Molly Picon

By: Brian Berger
February 28, 2015


Standing not even five feet tall, MOLLY PICON (1898–1992) grew into a towering figure of Yiddish theater and an indelible presence elsewhere on stage and screen. Born to a Polish father and a Ukrainian mother, Picon was raised in Philadelphia, making her first public performance at age five, when her singing and dancing earned her $10 at an amateur talent show; a decade in Yiddish repertory — including Philadelphia’s renowned Arch Street Theater — and English-language variety shows followed. At 16, Picon quit William Penn High School and, in 1917, she hit the vaudeville circuit with an all-female musical act, the Four Seasons. Stranded in Boston during that city’s influenza epidemic of September 1918, Picon met Galicia, Poland-raised Yiddish theater director Jacob “Yonkel” Kalich, who became her husband, manager and lifelong creative partner. In 1920, Kalich had the brilliant idea of introducing Picon to Europe; thus Picon’s appearance in the 1923 Yiddish film Ost und West and thus the growing reputation that, by decade’s end, made her a Jewish-American icon, “Molly of Second Avenue.” In 1936, Picon starred in the remarkable Polish-made Yiddish film, Yidl Mitn Fidl and, if she was too Jewish for ethnically repressed Hollywood, Nat Hiken, Jewish autuer of Car 54, Where Are You? knew she was perfect for the Bronx. In “I Won’t Go” (October 15, 1961), Picon plays Mrs. Bronson, who refuses to leave her condemned apartment where soon a George Washington Bridge approach ramp will be. Officers Toody and Muldoon arrive to remove her.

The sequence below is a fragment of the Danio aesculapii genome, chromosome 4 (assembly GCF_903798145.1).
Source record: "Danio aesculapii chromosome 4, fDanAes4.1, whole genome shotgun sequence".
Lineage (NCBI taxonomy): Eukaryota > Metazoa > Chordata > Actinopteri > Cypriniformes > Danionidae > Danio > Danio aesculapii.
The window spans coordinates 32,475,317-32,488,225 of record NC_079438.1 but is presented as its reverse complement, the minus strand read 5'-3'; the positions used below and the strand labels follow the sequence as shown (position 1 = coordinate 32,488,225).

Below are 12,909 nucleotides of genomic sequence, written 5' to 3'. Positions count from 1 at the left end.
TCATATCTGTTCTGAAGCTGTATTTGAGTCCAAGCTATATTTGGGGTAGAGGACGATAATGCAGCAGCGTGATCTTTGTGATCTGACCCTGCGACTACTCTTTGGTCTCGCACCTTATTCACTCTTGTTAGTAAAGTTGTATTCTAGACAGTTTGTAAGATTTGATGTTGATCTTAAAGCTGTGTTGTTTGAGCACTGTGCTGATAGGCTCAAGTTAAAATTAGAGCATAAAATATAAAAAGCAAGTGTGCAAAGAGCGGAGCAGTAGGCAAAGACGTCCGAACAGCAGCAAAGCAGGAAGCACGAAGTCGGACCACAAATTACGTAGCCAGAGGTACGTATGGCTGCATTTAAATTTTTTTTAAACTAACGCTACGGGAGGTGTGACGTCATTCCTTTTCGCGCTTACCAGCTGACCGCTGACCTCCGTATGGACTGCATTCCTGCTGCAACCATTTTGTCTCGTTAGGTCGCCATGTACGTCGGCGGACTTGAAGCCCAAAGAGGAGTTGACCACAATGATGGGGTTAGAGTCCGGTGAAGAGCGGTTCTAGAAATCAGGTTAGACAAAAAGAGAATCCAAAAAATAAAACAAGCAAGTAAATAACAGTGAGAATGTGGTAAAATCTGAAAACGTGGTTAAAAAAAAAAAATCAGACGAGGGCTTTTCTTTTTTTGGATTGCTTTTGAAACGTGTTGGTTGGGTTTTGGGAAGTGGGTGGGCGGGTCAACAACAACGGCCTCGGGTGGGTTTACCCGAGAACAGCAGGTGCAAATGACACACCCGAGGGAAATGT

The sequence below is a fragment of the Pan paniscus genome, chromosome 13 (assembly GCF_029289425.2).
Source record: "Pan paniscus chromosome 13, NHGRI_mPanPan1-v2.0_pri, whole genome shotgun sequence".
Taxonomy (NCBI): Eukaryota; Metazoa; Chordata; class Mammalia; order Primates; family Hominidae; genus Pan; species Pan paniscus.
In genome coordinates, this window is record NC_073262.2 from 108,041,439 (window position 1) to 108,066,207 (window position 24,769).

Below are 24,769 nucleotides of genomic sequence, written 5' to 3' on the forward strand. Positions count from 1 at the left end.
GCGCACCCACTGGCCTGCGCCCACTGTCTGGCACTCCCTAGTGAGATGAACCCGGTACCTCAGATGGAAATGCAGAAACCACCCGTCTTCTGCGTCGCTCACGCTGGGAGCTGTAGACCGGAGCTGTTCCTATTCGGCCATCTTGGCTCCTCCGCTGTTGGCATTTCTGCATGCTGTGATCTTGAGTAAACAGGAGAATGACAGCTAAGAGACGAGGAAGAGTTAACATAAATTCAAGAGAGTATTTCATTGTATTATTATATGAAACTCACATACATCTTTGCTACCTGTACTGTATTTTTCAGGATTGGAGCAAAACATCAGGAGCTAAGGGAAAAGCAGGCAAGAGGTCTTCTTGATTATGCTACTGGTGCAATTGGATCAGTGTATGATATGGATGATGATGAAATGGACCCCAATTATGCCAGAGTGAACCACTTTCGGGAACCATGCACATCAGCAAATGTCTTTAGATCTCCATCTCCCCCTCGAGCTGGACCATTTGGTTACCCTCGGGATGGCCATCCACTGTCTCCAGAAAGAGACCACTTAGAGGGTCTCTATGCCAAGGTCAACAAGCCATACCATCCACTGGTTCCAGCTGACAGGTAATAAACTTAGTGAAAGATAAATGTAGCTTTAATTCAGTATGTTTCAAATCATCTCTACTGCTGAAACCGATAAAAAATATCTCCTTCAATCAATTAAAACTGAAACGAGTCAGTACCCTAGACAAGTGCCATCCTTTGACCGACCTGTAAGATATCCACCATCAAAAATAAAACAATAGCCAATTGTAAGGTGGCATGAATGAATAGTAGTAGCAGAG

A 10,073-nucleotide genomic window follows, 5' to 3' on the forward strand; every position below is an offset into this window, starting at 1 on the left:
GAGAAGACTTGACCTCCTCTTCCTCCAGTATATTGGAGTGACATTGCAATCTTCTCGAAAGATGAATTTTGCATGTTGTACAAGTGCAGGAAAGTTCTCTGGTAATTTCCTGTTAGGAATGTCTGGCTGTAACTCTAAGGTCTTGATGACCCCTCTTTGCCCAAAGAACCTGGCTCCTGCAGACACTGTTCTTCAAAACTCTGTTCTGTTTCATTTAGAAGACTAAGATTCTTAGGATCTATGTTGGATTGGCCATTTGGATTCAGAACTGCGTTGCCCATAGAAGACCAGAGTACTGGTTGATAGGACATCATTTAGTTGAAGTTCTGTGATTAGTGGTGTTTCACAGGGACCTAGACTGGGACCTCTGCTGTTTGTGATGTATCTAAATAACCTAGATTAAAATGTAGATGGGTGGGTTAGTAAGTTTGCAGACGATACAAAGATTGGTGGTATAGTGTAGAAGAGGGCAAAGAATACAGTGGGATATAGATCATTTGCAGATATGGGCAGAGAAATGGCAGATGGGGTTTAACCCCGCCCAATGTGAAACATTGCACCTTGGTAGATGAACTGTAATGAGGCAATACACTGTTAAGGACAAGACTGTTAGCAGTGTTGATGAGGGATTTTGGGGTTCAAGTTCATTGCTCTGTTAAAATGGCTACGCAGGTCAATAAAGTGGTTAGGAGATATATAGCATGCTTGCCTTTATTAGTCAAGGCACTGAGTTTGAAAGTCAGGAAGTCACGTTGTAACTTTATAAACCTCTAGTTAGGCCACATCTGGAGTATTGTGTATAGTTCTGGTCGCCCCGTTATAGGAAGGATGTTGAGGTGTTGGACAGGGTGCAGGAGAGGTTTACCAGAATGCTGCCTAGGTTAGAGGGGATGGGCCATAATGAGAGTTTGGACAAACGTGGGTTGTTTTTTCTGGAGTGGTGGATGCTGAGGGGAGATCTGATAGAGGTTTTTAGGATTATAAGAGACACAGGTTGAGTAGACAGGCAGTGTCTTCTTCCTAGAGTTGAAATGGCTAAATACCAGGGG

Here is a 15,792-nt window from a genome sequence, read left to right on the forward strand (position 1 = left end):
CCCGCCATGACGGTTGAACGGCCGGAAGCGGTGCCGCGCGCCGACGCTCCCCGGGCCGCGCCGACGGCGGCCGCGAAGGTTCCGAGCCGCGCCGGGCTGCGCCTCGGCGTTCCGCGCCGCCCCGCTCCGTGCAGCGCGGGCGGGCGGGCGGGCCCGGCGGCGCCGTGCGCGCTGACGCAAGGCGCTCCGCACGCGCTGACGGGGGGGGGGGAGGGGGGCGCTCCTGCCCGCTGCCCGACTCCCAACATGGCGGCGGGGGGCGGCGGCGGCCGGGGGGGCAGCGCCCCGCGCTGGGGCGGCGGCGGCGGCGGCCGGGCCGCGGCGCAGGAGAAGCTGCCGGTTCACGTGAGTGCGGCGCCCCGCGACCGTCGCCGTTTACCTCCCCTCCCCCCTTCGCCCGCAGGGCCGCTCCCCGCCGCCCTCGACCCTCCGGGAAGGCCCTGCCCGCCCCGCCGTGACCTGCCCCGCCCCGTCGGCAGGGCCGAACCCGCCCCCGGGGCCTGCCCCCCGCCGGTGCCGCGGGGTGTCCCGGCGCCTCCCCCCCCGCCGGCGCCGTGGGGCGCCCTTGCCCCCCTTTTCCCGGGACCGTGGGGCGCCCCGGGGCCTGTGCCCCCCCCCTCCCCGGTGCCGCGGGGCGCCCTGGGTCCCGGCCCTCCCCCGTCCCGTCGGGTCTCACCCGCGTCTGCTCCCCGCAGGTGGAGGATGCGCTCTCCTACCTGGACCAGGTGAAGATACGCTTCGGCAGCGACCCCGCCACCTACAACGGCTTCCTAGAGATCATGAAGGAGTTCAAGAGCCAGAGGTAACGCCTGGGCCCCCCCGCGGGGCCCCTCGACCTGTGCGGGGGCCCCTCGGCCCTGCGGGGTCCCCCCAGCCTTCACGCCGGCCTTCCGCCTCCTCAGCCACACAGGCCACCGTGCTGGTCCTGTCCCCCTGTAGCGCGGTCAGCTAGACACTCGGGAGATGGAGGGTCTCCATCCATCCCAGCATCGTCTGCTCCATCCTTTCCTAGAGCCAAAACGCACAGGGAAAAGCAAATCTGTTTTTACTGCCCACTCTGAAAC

Muldoon: You seem to be an intelligent woman. Do you want to hold up progress?

Mrs. Bronson: The approach is progress? Because some man in Bermuda shorts and fancy socks wants to go to New Jersey ten minutes faster to play golf, I have to get out of my house where I lived forty years? Tell him with the Bermuda shorts and fancy socks, get up ten minutes earlier! …

Muldoon: [exasperated] Gunther, you try.

Toody: Try what? She makes sense!


Ost und West (1923)

“Yom Pom Pom” (1931)

Yidl Mitl Fiddle (1937)

Car 54 Where Are You, “I Won’t Go” (1961)


On his or her birthday, HiLobrow irregularly pays tribute to one of our high-, low-, no-, or hilobrow heroes. Also born this date: John Fahey, Linus Pauling, Guy Maddin, Milton Caniff, Vincente Minnelli.

READ MORE about members of the Hardboiled Generation (1894-1903).


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